Atlanta-based voice security startup Pindrop has raised US$60 million in Series D funding to bring security to internet of things (IoT) devices.
Singapore's EDBI, the corporate investment arm of the Singapore Economic Development Board, is among the investors.
Voice interaction has become the de facto interface for human-to-machine communication, and Pindrop sees future possibilities for voice biometrics security.
Pindrop currently provides security and authentication for calls in banks, insurers, and retailers. It secures call centers and claims that 8 of the 10 largest banks and 5 of the 7 largest insurance companies in the United States are its customers.
Co-Founder and CEO Vijay Balasubramaniyan is looking at the future of voice as it moves beyond the voice channel and towards voice-enabled devices.
“This investment enables us to quickly boost our advancements in consumer IoT and voice technology while also continuing to strengthen our market-leading solutions for anti-fraud and authentication solutions for the global enterprise,“ he said in a media statement.
Investors' vote of confidence
The latest funding round has brought to US$212.8 million the total funding received by Pindrop since it was founded in 2011, according to Crunchbase,
European equity firm Vitruvian Partners led the funding round, which include other strategic investors such as Allegion Ventures, Cross Creek, Dimension Data, Singapore-based EDBI, and Goldman Sachs. Existing investors — CapitalG, IVP, Andreessen Horowitz, GV (formerly Google Ventures), and Citi Ventures also invested in the round.
David Nahama, Senior Partner at Vitruvian Partners, said the London-headquartered firm is confident that Pindrop is “poised for massive expansion given the company’s engineering expertise, pioneering efforts in machine learning technology, and patent portfolio.”
Pinboard sees the new infusion of capital would help advance its security and identity solutions for voice-assisted smart devices ranging from Google Home to smart locks to connected cars.
The mix of investors hints at the company’s intention to boost presence in different markets.
Manama said one of Vitruvian’s key goals for the investment is to see the company’s growth and expansion in key European markets.
In the Asia-Pacific, Singapore’s EDBI, a global technology investor, is expected to drive the company’s growth progress in Asian markets, according to Pindrop.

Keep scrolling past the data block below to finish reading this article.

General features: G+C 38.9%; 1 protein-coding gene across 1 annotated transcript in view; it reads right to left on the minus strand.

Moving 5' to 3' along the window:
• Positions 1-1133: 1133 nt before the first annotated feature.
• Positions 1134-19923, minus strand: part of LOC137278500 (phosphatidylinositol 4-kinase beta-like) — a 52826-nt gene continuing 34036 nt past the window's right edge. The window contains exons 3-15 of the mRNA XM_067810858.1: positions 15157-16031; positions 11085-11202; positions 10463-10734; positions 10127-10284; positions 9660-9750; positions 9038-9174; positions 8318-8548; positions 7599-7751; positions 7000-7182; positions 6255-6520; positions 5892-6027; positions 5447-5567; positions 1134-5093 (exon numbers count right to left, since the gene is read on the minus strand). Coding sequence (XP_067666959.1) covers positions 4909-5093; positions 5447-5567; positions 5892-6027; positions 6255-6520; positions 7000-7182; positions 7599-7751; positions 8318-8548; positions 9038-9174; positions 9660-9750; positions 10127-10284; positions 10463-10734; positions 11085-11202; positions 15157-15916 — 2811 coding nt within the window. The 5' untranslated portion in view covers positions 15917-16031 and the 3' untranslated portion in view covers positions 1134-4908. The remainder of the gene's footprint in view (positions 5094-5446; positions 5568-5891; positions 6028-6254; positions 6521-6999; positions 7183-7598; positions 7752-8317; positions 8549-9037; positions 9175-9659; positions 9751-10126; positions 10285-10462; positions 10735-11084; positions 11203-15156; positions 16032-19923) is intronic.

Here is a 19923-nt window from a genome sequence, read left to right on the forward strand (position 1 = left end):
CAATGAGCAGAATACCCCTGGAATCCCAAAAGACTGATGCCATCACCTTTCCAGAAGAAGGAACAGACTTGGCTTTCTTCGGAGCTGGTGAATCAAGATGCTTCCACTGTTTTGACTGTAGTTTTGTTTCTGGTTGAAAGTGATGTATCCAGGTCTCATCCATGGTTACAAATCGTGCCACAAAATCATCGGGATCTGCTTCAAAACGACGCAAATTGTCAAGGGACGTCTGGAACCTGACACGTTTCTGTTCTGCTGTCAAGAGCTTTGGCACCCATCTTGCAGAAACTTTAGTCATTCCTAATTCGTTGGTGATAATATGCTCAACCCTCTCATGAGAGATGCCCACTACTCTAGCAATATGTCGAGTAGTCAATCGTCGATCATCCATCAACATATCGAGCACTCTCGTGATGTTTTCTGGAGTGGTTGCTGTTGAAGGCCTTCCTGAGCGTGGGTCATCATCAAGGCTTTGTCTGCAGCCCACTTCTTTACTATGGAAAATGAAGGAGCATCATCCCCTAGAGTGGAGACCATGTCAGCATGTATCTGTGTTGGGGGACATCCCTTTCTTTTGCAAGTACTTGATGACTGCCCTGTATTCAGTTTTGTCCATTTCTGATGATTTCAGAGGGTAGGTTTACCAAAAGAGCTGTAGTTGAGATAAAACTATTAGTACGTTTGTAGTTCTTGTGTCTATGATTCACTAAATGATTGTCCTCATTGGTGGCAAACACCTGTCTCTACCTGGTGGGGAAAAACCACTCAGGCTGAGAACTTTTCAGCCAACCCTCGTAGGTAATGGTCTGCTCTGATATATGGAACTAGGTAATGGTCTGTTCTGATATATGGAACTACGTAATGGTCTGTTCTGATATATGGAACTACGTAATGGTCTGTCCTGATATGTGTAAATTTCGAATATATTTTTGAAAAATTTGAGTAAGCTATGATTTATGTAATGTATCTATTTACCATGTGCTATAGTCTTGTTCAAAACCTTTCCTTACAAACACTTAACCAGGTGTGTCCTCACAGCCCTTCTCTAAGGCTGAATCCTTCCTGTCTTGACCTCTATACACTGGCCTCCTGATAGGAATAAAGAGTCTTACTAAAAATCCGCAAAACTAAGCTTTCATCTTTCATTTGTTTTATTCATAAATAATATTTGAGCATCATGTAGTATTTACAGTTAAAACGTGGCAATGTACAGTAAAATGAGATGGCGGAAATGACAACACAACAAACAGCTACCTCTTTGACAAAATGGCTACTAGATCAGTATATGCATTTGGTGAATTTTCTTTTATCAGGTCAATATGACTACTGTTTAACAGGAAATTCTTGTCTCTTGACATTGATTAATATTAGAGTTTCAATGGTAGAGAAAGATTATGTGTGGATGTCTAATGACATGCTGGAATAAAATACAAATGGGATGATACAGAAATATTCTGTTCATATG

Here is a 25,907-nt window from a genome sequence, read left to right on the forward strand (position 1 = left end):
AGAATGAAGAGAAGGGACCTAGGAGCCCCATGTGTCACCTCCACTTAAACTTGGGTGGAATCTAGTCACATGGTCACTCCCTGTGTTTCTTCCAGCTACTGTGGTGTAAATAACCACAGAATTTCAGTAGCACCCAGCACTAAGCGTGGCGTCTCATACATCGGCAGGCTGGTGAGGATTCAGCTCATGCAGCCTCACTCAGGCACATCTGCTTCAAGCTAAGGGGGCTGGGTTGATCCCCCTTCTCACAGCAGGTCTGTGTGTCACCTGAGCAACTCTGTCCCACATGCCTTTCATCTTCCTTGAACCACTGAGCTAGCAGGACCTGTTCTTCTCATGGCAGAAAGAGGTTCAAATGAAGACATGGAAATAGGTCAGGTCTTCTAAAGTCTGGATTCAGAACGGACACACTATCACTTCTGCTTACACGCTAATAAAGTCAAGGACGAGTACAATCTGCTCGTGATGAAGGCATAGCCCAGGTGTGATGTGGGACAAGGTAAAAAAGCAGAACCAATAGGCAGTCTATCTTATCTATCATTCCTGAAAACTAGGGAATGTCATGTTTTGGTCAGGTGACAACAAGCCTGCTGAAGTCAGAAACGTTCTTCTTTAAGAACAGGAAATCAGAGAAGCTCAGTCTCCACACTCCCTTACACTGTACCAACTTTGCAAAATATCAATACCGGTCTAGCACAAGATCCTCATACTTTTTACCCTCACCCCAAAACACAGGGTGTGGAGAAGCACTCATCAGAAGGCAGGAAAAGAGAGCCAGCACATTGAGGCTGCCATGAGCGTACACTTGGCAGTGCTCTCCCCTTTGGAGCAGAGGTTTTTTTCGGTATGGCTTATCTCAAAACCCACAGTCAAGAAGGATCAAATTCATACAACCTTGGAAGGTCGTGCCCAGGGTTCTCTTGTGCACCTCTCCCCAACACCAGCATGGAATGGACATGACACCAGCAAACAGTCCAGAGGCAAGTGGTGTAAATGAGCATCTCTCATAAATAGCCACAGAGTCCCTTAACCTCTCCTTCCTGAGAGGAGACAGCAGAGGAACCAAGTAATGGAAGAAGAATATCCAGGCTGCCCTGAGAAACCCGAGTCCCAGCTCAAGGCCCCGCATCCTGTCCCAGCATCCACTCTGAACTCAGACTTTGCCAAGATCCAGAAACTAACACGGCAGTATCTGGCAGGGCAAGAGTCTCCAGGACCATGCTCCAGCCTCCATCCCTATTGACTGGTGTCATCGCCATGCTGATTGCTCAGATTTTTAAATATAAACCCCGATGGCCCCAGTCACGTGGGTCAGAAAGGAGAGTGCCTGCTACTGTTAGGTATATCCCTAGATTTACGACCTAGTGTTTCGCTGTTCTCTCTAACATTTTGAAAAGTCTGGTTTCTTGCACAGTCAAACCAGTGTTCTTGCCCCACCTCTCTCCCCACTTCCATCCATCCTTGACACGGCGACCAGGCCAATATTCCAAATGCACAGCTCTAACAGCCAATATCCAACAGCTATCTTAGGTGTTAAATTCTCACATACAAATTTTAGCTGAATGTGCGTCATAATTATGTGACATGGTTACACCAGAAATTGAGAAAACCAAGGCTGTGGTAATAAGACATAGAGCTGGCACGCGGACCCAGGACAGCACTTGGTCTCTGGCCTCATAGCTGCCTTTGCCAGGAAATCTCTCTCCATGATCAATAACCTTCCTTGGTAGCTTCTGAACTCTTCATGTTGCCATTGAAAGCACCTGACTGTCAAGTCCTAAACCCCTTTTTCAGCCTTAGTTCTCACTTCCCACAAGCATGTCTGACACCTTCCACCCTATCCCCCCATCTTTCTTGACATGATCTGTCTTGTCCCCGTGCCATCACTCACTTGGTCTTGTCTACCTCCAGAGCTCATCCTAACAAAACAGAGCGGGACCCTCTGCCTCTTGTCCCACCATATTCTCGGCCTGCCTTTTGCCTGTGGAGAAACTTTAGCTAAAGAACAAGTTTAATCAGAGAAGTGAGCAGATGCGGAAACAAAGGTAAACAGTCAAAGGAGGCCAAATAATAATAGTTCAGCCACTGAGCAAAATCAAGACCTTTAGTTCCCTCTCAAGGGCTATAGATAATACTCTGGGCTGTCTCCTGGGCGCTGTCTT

“Voice is fast emerging as the next generation human user interface (UI) with wide consumer and commercial applications, yet security remains a major concern,” said Chu Swee Yeok, Chief Executive and President of EDBI.
“Our investment in Pindrop is in line with Singapore’s trusted position as both a leading global financial center in Asia and a development hub for new human-centric digital services,” Chu added.
Meanwhile, global technology integrator Dimension Data, a subsidiary of Japan's NTT Docomo, is expected to “accelerate and scale Pindrop’s go to market strategy across the global enterprise.”
Pindrop said it will also be working with Allegion Ventures, a corporate venture fund of global security products and solutions provider Allegion plc.
“Voice-enabled interfaces are expanding how consumers interact with IoT devices in their everyday lives – as well as IoT manufacturers’ ability to offer smarter and stronger solutions,” said Allegion Ventures President Rob Martens.
“We’re excited about the future of voice technology and see Pindrop as a pioneer in the space. We look forward to working with Vijay and his team to accelerate the adoption of voice technology into new markets,” he added.
Beyond call center fraud
In an interview with Bloomberg in February 2017, Balasubramaniyan disclosed that US companies are losing US$10 billion to voice fraud a year.
"When we started the company, 1 in every 2000 calls into call centers are fraudulent, but now it has dropped to 1 in every 900," he said.
In September 2018, Pindrop released a voice intelligence report which finds, among others, that "with advancements in technology, the average fraudster's toolbox is more advanced than ever" because of developments in machine learning and AI technology.
“The opportunity for voice to serve as a primary interface is becoming a reality due to integrations with IoT devices, the takeoff of voice assistants and more,” Balasubramaniyan said in a media statement then.
“In turn, advanced voice technology is falling into the hands of bad actors and we’re seeing a dramatic spike in voice fraud,” he added.